Residents want to save century-old hall. Council wants to demolish it

ABOVE: Interior of the Leeville Hall.

Susanna Freymark

Samantha Boucher is the president of the new committee for the Leeville Hall aiming to save and restore the historic building that was damaged in the February-March floods.

The hall was built in 1914 and the recent flood shifted the hall off its footings.

“The hall looks pretty bad at the moment,” Ms Boucher said.

A decision was endorsed at the Richmond Valley Council meeting on Tuesday, December 20 to demolish the hall.

The council had a few options for the hall. They were:

Spend more than $200,000 to rebuild the hall at its existing level;

Repair and rebuild the hall and raise it by 1m – costing more than $500,000; or

Demolish the hall at a cost of $50,000.

Ms Boucher has lived in Leeville all her life and has bought the family farm next to the hall.

She said the Mongogarie Rd hall wasn’t being used a lot before the flood and a new committee was needed to bring the hall to life.

The threat of losing the community hall spurred residents into action.

Ms Boucher gave a presentation to councillors about how the new committee planned to make the hall viable by using it for a playgroup, movie nights, craft and weaving workshops, yoga and hiring of the hall.

The presentation included using the hall as a recovery centre and community hub.

“What is a community without a public gathering space?” the committee’s report said.

“The current condition of the Leeville Public Hall could be viewed as a reflection of the Leeville community at this moment in time.”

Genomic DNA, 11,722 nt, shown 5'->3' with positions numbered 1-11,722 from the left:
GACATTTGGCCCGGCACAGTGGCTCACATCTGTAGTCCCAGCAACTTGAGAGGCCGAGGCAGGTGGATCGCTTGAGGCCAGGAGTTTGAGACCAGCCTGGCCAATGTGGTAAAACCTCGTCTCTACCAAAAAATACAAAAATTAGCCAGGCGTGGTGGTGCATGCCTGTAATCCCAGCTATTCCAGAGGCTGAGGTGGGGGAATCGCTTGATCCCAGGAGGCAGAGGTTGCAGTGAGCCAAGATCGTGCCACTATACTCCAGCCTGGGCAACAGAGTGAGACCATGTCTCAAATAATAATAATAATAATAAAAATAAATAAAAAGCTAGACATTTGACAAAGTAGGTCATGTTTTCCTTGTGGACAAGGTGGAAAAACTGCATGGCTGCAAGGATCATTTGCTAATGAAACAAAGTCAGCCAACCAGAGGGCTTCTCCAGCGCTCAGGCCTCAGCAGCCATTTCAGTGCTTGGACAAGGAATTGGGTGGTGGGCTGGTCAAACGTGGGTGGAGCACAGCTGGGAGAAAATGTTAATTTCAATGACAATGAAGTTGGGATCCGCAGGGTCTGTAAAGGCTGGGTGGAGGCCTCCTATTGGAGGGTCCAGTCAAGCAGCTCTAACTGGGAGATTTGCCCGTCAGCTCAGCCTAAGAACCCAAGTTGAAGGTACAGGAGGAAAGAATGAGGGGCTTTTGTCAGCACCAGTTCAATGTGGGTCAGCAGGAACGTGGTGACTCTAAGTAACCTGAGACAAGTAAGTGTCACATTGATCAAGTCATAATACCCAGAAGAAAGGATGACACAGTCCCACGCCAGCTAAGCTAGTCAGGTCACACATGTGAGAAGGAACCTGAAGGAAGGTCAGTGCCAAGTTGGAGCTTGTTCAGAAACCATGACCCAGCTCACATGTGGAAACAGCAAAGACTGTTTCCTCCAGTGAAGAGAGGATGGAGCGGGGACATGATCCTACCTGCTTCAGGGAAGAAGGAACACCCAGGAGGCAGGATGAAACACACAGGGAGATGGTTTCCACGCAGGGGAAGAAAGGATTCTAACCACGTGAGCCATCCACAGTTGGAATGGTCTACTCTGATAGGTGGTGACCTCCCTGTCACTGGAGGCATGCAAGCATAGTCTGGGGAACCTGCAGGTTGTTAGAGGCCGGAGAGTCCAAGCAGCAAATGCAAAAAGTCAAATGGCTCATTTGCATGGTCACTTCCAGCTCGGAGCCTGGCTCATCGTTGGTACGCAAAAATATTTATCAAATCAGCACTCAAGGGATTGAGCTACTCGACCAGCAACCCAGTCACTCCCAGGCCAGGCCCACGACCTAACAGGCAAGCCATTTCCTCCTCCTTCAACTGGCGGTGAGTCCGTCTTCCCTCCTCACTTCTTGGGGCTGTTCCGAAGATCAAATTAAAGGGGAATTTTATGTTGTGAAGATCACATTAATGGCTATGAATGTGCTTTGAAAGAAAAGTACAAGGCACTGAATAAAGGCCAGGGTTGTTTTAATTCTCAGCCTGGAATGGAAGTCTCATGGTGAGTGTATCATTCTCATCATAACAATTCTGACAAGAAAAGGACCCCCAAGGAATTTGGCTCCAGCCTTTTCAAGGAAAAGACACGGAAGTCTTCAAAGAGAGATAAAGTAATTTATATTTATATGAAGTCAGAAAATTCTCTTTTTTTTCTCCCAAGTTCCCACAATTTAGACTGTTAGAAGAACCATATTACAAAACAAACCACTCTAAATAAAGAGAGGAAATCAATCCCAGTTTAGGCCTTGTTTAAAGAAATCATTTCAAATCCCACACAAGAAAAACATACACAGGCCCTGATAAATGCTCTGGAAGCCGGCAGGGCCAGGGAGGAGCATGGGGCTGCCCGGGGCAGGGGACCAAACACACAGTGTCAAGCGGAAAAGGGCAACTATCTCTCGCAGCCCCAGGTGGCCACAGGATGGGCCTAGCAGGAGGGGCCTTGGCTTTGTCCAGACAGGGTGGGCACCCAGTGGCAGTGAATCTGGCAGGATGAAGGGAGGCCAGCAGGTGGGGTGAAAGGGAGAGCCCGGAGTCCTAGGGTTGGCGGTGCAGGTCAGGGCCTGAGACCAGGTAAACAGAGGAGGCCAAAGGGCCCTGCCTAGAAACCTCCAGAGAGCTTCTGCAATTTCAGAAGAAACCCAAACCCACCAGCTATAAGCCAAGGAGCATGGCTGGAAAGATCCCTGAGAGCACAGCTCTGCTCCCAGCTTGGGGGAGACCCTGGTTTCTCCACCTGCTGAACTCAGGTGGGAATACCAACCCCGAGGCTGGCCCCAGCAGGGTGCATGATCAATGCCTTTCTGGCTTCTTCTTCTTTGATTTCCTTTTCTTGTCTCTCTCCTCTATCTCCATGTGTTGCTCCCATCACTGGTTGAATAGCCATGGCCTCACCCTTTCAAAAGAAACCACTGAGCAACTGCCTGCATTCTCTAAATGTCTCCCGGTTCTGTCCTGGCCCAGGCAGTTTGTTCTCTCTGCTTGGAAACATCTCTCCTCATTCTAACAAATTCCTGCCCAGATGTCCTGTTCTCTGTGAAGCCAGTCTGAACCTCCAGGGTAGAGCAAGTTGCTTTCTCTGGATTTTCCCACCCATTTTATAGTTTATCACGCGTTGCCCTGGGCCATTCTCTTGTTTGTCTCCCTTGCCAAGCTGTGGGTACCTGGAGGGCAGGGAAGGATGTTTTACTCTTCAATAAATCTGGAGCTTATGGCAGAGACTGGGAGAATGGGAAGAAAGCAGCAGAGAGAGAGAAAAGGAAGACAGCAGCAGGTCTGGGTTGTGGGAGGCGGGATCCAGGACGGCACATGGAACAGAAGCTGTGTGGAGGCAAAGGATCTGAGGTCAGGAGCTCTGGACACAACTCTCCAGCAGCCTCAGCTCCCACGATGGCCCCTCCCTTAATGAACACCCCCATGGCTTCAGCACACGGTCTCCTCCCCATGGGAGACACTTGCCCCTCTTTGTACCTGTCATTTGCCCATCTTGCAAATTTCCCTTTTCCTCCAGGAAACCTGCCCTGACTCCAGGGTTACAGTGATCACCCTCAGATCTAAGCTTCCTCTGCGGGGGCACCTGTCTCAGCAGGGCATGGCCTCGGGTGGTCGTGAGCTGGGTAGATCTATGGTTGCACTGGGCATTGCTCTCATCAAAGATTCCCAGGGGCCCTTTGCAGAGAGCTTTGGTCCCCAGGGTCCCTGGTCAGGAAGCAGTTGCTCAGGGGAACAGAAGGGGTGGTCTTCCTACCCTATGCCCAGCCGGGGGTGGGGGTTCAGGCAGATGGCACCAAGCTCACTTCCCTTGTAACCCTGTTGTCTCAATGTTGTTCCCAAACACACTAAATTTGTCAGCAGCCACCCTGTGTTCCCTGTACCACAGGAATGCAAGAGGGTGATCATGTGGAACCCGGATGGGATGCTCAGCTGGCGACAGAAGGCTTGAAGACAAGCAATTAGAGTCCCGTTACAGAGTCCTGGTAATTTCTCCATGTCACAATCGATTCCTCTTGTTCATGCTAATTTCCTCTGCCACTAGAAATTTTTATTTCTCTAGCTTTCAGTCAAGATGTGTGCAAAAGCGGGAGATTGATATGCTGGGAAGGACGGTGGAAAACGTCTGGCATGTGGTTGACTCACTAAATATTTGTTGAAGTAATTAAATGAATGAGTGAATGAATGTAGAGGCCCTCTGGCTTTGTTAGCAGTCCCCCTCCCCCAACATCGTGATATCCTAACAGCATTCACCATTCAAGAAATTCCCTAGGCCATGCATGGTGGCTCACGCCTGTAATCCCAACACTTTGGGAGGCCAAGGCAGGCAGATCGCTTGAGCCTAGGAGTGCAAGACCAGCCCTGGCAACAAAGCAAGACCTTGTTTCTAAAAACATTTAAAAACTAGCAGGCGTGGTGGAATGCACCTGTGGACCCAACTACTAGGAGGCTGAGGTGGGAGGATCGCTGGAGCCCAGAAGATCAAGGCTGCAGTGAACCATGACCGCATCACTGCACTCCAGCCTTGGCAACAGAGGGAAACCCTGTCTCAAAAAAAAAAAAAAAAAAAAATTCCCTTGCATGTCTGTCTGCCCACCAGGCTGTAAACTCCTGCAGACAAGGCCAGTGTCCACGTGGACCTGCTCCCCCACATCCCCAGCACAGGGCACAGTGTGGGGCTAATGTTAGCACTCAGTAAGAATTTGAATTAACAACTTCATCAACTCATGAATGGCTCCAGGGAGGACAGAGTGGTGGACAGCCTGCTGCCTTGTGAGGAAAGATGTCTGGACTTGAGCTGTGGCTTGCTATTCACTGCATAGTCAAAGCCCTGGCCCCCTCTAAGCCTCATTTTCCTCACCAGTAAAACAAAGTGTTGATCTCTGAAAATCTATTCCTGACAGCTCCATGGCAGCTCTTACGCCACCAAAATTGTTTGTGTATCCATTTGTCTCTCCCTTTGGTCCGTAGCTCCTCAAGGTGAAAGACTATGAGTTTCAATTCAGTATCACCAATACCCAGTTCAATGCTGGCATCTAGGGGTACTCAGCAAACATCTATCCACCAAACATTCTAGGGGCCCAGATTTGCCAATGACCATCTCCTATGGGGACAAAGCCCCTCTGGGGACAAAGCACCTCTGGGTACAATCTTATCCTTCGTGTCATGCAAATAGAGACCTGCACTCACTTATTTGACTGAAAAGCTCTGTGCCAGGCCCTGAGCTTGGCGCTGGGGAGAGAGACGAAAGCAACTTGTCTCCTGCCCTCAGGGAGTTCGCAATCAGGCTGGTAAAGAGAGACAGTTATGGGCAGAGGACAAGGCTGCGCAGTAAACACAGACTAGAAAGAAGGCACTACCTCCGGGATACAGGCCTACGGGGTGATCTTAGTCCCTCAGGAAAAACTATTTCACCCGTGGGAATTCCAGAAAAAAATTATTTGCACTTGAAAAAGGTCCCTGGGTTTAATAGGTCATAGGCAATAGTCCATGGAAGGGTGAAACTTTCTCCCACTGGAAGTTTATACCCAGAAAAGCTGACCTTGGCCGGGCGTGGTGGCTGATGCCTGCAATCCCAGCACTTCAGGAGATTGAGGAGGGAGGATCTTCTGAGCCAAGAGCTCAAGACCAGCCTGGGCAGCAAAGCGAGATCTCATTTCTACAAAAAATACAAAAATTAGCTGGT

Floodwaters displaced the footings of the hall.

The committee’s report included letters of support from potential users of the hall including Leeville Public School, Simply Yoga, Border Ranges Richmond Valley Landcare Network.

The council’s report on Leeville Hall listed the council’s operating budget for 25 halls across the Richmond Valley as $206,770 a year.

That breaks down to an average of $8270 per hall.

The problem with a rebuild of Leeville Hall was the inability to get insurance coverage, the need for toilets and for effluent management.

The final sentence in the report was a death knell for the hall.

“It is recommended that the Leeville Hall should not be rebuilt and that further discussion should be undertaken with the community regarding suitable future uses of the site.”

At the council meeting Mayor Robert Mustow said the hall’s usage had “fallen away”.

“This is a pretty hard decision to take away an asset from our community,” he said.

Mr Mustow said he had been out to the hall three times since the floods.

“It’s very, very badly damaged,” he said.

“I don’t make this decision lightly.

“It’s beyond repairing. It’s disappointing.”

Ms Boucher said there had been the suggestion of picnic tables at the hall site.

What she and the other committee members want though, is a repaired hall that can grow in its use and once again, become the centre of the Leeville community.

The Leeville Hall. This photo taken before the floods. All photos: Contributed
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